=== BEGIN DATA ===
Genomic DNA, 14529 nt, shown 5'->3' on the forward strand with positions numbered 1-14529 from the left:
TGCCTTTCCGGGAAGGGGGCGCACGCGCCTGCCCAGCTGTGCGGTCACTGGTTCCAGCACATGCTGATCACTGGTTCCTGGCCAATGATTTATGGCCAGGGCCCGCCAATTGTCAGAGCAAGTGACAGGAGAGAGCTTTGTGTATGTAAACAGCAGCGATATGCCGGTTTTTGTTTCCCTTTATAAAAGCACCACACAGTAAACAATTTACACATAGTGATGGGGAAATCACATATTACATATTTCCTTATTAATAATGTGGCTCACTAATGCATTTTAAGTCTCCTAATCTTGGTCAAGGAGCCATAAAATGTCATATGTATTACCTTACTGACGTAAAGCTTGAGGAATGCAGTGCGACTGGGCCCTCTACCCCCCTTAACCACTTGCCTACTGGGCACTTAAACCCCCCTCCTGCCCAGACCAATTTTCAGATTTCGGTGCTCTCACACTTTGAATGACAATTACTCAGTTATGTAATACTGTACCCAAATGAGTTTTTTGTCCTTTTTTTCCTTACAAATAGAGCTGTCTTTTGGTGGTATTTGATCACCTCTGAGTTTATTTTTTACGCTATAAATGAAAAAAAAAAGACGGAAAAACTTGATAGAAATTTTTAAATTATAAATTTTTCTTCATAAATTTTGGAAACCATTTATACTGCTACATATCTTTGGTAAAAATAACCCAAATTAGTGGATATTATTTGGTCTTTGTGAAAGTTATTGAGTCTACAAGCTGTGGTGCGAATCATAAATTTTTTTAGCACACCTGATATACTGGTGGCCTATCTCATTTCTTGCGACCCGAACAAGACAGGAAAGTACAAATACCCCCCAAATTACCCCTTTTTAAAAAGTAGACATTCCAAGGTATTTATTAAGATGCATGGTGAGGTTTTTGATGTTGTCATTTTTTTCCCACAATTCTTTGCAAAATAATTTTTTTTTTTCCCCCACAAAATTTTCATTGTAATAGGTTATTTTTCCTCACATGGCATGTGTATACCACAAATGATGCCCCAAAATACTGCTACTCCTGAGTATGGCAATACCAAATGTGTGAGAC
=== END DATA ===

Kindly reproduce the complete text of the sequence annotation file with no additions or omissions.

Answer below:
Genomic DNA, 14529 nt, shown 5'->3' on the forward strand with positions numbered 1-14529 from the left:
TGCCTTTCCGGGAAGGGGGCGCACGCGCCTGCCCAGCTGTGCGGTCACTGGTTCCAGCACATGCTGATCACTGGTTCCTGGCCAATGATTTATGGCCAGGGCCCGCCAATTGTCAGAGCAAGTGACAGGAGAGAGCTTTGTGTATGTAAACAGCAGCGATATGCCGGTTTTTGTTTCCCTTTATAAAAGCACCACACAGTAAACAATTTACACATAGTGATGGGGAAATCACATATTACATATTTCCTTATTAATAATGTGGCTCACTAATGCATTTTAAGTCTCCTAATCTTGGTCAAGGAGCCATAAAATGTCATATGTATTACCTTACTGACGTAAAGCTTGAGGAATGCAGTGCGACTGGGCCCTCTACCCCCCTTAACCACTTGCCTACTGGGCACTTAAACCCCCCTCCTGCCCAGACCAATTTTCAGATTTCGGTGCTCTCACACTTTGAATGACAATTACTCAGTTATGTAATACTGTACCCAAATGAGTTTTTTGTCCTTTTTTTCCTTACAAATAGAGCTGTCTTTTGGTGGTATTTGATCACCTCTGAGTTTATTTTTTACGCTATAAATGAAAAAAAAAAGACGGAAAAACTTGATAGAAATTTTTAAATTATAAATTTTTCTTCATAAATTTTGGAAACCATTTATACTGCTACATATCTTTGGTAAAAATAACCCAAATTAGTGGATATTATTTGGTCTTTGTGAAAGTTATTGAGTCTACAAGCTGTGGTGCGAATCATAAATTTTTTTAGCACACCTGATATACTGGTGGCCTATCTCATTTCTTGCGACCCGAACAAGACAGGAAAGTACAAATACCCCCCAAATTACCCCTTTTTAAAAAGTAGACATTCCAAGGTATTTATTAAGATGCATGGTGAGGTTTTTGATGTTGTCATTTTTTTCCCACAATTCTTTGCAAAATAATTTTTTTTTTTCCCCCACAAAATTTTCATTGTAATAGGTTATTTTTCCTCACATGGCATGTGTATACCACAAATGATGCCCCAAAATACTGCTACTCCTGAGTATGGCAATACCAAATGTGTGAGAC